No Data IS Data: What existing but untapped disaggregated data tells us about inequalities in vaccination rates in the Global South
Given the importance of data when seeking to better understand health programmes and key aspects of global health such as vaccination, this report cogently argues that current data sets concerning immunisation need to take into serious consideration an inclusion focused and human rights-based approach.
The research that underpins this collaborative report written by Minority Rights Group (as part of the CREID project), clearly shows that current data on immunisation programmes lack precise and representative data on minority groups. This comes with the risk that groups may still be left behind, with the ability to track or respond to this severely limited.
At the mid-point of the Sustainable Development Goals period, with just seven years left until 2030 and in order to deliver on the central commitment of the Leave No One Behind campaign, this report argues that clear data about which groups are at risk of neglect is currently absent. The brief assesses the available data regarding childhood routine vaccinations and ethnicity, language and religion and offers suggestions on the relationship between childhood vaccinations and diversity across several countries.
No Data IS Data has identified gaps in the uptake of life-saving vaccines for children as well as data collected, analyzed or published in the most recent international health surveys and reports covering 71 countries. The analysis shows that 48 years after the inception of WHO’s Expanded Programme on Immunisation (EPI), it is still difficult to quantify or understand the uptake of vaccination of minority communities.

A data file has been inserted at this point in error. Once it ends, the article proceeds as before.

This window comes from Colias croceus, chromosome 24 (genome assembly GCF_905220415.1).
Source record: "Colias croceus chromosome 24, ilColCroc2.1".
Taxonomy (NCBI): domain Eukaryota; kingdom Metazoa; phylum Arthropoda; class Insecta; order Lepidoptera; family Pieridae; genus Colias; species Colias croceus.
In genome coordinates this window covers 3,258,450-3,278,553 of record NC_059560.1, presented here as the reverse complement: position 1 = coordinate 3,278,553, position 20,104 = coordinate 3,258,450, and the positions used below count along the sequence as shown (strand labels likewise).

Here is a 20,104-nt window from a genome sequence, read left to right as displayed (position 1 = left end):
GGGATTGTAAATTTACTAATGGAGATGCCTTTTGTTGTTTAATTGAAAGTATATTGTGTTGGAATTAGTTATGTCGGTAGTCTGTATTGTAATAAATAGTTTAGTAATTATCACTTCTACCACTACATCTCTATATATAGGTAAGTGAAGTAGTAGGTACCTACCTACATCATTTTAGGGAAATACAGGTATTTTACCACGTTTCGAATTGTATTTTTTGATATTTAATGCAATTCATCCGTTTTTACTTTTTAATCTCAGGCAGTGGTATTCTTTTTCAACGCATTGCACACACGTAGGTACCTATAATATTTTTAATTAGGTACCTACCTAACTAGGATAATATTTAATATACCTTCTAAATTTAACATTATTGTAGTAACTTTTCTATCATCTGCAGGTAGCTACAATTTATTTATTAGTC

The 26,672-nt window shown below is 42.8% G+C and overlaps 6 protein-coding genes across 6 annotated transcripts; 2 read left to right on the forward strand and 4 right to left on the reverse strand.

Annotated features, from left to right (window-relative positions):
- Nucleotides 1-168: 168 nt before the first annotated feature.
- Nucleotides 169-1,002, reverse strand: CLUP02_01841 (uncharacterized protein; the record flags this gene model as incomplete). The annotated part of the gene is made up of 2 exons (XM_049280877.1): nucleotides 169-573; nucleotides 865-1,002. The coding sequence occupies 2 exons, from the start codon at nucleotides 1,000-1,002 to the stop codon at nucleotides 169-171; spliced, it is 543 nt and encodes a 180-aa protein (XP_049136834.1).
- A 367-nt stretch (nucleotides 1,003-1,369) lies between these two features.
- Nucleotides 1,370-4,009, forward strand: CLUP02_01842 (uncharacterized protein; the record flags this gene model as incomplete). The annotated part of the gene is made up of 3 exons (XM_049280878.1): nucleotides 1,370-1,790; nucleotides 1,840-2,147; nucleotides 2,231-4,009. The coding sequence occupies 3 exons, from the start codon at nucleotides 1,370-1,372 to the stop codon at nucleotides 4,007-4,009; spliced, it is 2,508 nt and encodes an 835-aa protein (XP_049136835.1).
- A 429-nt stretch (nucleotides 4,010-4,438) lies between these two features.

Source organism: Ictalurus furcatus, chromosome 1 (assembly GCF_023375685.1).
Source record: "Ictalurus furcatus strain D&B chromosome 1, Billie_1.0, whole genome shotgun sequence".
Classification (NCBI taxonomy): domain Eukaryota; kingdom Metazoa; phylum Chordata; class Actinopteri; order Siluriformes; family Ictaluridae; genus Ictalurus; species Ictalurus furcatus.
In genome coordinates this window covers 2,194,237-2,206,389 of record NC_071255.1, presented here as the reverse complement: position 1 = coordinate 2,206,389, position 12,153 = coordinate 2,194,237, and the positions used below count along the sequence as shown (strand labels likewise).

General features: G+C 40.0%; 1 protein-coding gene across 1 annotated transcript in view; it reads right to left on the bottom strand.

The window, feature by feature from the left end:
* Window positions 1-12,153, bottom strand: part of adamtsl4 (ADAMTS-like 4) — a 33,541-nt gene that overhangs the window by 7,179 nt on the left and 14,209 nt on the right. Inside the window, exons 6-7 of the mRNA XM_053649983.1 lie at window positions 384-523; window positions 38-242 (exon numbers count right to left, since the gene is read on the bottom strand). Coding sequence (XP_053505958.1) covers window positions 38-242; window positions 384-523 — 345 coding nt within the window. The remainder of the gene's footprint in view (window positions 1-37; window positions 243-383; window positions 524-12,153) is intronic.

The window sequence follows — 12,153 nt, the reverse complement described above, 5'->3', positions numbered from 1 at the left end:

In an effort to advance data equity, this report argues that the entire data analysis process, including the collection, storing, analysing and sharing of data should take good care that vulnerable or marginalized groups are properly represented. Furthermore, the authors argue that all regional, national and internationally comparable surveys should operate according to the five principles of the Inclusive Data Collection Charter, in the context of which all populations must be considered in the dataset and all data must be disaggregated and retrieved fairly and in a representative manner.
The brief is supported with graphs and visuals that provide a concise and easy-to-grasp account of current limitations in the immunisation datasets, particularly in terms of a lack of representation of ethnic, linguistic and religious inclusivity and diversity within current vaccination monitoring and data collection programmes at the international level.